Pierre Jacob, John O’Leary and Yves Atchadé’s excellent paper on Unbiased MCMC with couplings will be read at the Royal Statistical Society tomorrow; Pierre has already presented the paper on the Statisfaction blog.
Although we won’t be present tomorrow, we have read it at length in our local reading group with Xian Robert and PhD students Grégoire Clarté, Adrien Hairault and Caroline Lawless, and have submitted the following discussion.
We congratulate the authors for this excellent paper.
In “traditional” MCMC, it is standard to check that stationarity has been attained by running a small number of parallel chains, initiated at different starting points, to verify that the final distribution is independent of the initialization — even though the single versus multiple chain(s) debate errupted from the start with Gelman and Rubin (1992) versus Geyer (1992).
As noted by the authors, a bad choice of the initial distribution can lead to poor properties. In essence, this occurs and remains undetected for the current proposal because the coupling of the chains occurs long before the chain reaches stationarity. We would like to make two suggestions to alleviate this issue, and hence add a stationarity check as a byproduct of the run.
- The chains and need to have the same initial distribution, but different pairs of chains on different parallel cores can afford different initial distributions. The resulting estimator remains unbiased. We would therefore suggest that parallel chains be initiated from distributions which put weight on different parts of the parameter space. Ideas from the Quasi-Monte Carlo literature (see Gerber & Chopin 2015) could be used here.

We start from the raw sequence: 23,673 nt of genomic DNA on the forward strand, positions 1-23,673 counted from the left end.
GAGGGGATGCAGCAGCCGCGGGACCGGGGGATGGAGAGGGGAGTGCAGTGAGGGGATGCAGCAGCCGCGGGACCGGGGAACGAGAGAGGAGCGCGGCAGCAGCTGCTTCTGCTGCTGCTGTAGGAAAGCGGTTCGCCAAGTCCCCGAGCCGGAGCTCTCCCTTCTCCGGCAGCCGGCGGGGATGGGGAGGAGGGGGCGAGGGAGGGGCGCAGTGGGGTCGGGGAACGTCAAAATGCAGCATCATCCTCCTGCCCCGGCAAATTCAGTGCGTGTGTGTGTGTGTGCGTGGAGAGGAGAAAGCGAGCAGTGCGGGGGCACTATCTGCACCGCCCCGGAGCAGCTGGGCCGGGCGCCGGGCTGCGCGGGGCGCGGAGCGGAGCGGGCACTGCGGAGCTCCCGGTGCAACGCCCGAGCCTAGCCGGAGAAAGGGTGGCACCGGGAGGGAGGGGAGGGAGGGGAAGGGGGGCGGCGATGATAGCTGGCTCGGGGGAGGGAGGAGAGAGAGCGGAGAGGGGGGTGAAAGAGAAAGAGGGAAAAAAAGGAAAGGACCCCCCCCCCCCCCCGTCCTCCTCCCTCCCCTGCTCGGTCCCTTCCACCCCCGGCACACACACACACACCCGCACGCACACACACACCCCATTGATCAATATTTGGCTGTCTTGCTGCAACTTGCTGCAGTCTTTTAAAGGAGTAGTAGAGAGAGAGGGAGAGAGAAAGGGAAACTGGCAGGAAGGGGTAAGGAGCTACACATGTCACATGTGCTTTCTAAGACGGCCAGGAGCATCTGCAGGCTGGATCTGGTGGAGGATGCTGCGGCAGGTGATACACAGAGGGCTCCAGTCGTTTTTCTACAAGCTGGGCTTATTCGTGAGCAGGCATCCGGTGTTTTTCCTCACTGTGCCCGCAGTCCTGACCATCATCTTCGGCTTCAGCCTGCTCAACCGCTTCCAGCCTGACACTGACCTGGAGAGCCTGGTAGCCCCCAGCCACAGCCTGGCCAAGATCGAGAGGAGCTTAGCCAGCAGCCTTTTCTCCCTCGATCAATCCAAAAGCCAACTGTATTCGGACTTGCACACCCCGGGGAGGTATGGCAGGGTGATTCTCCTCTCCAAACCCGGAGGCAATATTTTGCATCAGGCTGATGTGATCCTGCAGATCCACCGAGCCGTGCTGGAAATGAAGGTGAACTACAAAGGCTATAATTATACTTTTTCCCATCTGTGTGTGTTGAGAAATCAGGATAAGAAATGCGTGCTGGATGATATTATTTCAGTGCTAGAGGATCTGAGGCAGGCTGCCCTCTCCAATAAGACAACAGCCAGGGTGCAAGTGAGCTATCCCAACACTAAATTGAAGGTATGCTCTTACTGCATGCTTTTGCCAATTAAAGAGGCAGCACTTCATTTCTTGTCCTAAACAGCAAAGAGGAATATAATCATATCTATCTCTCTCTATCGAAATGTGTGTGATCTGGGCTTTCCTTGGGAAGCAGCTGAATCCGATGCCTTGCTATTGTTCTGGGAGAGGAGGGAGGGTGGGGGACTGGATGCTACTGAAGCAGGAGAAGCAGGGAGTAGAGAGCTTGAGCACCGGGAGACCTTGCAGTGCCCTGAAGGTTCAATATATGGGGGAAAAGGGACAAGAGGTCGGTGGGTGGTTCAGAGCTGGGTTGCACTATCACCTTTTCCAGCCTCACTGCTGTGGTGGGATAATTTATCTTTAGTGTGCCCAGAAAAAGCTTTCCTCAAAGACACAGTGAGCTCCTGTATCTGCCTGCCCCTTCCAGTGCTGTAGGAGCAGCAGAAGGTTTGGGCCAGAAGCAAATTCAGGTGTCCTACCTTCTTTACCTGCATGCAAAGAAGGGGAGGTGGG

- We also note that although the marginal distributions of and need to be identical, any joint distribution on produces an unbiased algorithm. We would suggest that it is preferable that and meet (shortly) after the chains have reached stationarity. Here is one possible strategy to this end: let and be two distributions which put weight on different parts of the space, and . If , take and , else take and . The marginal distribution of both and is , but the two chains will start in different parts of the parameter space and are likely to meet after they have both reached stationarity.
The ideal algorithm is one which gives a correct answer when it has converged, and a warning or error when it hasn’t. MCMC chains which have not yet reached stationarity (for example because they have not found all modes of a multimodal distribution) can be hard to detect. Here, this issue is more likely to be detected since it would lead to the coupling not occuring: is large, and this is a feature, since it warns the practitioner that their kernel is ill-fitted to the target density.